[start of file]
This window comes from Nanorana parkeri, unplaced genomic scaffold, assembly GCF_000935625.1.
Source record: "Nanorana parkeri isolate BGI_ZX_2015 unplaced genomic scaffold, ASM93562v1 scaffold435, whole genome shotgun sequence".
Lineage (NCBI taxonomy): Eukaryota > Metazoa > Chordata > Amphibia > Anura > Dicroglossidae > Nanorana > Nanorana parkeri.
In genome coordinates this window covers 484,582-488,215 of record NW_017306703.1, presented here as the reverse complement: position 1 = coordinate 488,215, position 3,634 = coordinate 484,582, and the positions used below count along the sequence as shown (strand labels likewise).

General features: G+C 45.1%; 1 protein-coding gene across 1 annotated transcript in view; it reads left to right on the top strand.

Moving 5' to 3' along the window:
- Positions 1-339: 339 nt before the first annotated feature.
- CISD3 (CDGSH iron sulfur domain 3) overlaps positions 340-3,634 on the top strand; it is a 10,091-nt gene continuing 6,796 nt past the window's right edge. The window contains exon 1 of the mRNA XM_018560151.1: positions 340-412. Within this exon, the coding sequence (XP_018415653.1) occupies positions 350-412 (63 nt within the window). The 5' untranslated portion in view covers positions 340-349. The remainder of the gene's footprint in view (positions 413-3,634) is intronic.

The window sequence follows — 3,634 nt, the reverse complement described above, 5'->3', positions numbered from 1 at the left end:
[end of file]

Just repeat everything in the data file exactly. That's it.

This window comes from Nanorana parkeri, unplaced genomic scaffold, assembly GCF_000935625.1.
Source record: "Nanorana parkeri isolate BGI_ZX_2015 unplaced genomic scaffold, ASM93562v1 scaffold435, whole genome shotgun sequence".
Lineage (NCBI taxonomy): Eukaryota > Metazoa > Chordata > Amphibia > Anura > Dicroglossidae > Nanorana > Nanorana parkeri.
In genome coordinates this window covers 484,582-488,215 of record NW_017306703.1, presented here as the reverse complement: position 1 = coordinate 488,215, position 3,634 = coordinate 484,582, and the positions used below count along the sequence as shown (strand labels likewise).

General features: G+C 45.1%; 1 protein-coding gene across 1 annotated transcript in view; it reads left to right on the top strand.

Moving 5' to 3' along the window:
- Positions 1-339: 339 nt before the first annotated feature.
- CISD3 (CDGSH iron sulfur domain 3) overlaps positions 340-3,634 on the top strand; it is a 10,091-nt gene continuing 6,796 nt past the window's right edge. The window contains exon 1 of the mRNA XM_018560151.1: positions 340-412. Within this exon, the coding sequence (XP_018415653.1) occupies positions 350-412 (63 nt within the window). The 5' untranslated portion in view covers positions 340-349. The remainder of the gene's footprint in view (positions 413-3,634) is intronic.

The window sequence follows — 3,634 nt, the reverse complement described above, 5'->3', positions numbered from 1 at the left end: